Jordyn Rammer, Reporter

There’s a rumor going around that Starbucks is changing their ice! Instead of cubes, they will be changing to pebbles!


Let me just say, this feels like another corporate ploy to rob us of our money by providing less drink and more ice that will melt faster, watering down not only my drink but my opinion of Starbucks the company.

According to an article by Food Network published on May 24, Starbucks has been gradually transitioning from ice cubes to ice pebbles. This is not happening all at once but rather as a multi-year roll-out which is now underway. 

However, many have expressed their concerns about this new change. Will the ice melt faster? Will there be less room for the drink itself? 

While I personally have expressed similar concerns, Starbucks has tested and asserts that ice will not melt any faster than the ice they use now, and if the baristas use the same ice scoop as usual, there shouldn’t be a difference in the amount of beverage in our cups.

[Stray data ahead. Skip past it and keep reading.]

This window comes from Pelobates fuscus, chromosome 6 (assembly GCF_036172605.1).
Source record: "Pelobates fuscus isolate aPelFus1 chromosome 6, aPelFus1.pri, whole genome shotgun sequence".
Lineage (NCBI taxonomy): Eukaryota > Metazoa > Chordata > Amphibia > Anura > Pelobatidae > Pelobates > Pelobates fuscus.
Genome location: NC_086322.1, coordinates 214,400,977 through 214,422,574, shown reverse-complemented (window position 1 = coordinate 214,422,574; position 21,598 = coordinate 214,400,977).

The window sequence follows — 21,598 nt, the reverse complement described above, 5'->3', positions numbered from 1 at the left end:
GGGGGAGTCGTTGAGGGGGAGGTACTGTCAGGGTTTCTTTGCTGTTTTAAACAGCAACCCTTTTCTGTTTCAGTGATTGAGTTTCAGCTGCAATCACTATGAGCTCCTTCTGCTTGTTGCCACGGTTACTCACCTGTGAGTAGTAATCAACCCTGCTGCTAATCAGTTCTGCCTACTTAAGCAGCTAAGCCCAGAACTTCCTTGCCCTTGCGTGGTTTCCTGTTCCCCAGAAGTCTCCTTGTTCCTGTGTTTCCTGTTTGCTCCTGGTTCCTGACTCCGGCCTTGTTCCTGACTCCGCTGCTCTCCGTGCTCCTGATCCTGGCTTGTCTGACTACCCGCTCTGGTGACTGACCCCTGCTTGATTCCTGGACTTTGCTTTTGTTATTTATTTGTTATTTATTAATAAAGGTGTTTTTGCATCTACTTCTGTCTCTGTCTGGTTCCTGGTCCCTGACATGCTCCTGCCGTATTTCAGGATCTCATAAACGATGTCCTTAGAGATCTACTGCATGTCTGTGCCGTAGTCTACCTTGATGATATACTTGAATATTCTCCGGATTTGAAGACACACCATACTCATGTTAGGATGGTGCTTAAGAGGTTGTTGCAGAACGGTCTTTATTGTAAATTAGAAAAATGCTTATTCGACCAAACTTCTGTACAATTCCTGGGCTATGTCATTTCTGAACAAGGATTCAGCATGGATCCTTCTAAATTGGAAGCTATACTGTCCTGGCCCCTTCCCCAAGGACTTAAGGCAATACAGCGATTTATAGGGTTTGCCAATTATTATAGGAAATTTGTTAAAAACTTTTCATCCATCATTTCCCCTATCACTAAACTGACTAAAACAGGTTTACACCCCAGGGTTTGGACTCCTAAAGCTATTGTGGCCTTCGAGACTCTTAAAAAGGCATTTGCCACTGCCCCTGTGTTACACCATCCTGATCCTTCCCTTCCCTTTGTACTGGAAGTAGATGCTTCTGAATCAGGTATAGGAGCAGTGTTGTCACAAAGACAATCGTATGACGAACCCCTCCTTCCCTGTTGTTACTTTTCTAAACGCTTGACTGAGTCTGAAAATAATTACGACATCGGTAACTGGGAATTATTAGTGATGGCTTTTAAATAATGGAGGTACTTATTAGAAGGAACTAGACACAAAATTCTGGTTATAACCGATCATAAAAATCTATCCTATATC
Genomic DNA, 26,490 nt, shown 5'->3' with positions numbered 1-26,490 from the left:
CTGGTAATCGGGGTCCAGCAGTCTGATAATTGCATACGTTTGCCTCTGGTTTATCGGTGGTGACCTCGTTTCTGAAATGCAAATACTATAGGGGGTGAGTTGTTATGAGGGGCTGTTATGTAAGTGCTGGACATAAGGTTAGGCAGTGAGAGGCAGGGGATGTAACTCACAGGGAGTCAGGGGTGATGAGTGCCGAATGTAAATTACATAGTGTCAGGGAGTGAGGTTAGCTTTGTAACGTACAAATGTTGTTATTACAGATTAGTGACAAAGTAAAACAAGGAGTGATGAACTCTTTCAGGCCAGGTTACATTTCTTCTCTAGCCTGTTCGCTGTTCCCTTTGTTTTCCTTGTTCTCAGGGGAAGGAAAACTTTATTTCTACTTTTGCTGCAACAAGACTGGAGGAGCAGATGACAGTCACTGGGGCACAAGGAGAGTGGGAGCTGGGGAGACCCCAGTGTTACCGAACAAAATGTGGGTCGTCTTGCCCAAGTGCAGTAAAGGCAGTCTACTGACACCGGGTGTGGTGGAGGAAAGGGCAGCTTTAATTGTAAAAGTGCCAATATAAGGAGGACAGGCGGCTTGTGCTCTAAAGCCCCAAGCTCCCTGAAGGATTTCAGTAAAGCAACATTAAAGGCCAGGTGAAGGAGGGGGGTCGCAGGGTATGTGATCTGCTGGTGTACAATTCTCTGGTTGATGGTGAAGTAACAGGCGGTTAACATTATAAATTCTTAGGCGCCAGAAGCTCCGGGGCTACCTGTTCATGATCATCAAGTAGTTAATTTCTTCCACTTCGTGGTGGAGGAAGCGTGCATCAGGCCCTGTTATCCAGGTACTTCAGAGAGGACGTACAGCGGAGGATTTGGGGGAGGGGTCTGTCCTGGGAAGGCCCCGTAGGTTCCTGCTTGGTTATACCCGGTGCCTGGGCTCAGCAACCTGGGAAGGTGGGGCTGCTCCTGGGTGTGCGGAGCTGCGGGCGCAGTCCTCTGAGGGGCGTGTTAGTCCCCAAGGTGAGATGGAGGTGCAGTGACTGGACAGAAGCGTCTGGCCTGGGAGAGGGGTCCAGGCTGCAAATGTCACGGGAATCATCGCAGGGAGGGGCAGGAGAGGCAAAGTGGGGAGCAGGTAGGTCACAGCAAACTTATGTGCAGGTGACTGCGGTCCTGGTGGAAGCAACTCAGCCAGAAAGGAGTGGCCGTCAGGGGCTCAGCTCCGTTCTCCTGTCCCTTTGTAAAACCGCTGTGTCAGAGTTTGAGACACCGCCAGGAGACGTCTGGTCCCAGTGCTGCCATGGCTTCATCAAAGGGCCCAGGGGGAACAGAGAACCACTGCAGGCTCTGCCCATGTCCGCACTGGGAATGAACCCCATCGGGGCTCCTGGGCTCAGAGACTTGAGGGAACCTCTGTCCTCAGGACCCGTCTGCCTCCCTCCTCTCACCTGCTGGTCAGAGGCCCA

So why even change anything if nothing will change in our drinks? Well, Starbucks said in a statement to CNN-Business, “The new ice machines use less water and will be rolling out to all its stores over the next several years.”

On TikTok , Starbucks is already getting flamed. Several influencers have tried to question whether the different size cups actually have different volumes or not. 

With the drinks already being pretty expensive, there’s worry that the smaller ice will leave less room for the drink itself. People are questioning if they will be paying for even less actual drink than usual.

I just can’t wrap my head around why they need to change the ice if it’s causing more backlash from their customers. I understand that it’s easier to chew, which could be beneficial for those with anxiety and stress, but there’s a greater risk of choking on the nugget ice as it’s easier to inhale.

Although there are many concerns for this new ice, Starbucks says, “The new ice machines use less water to make ice, which will help the company meet its sustainability goal to cut its water footprint in half by 2030.”

 So I guess there’s some advantages to this.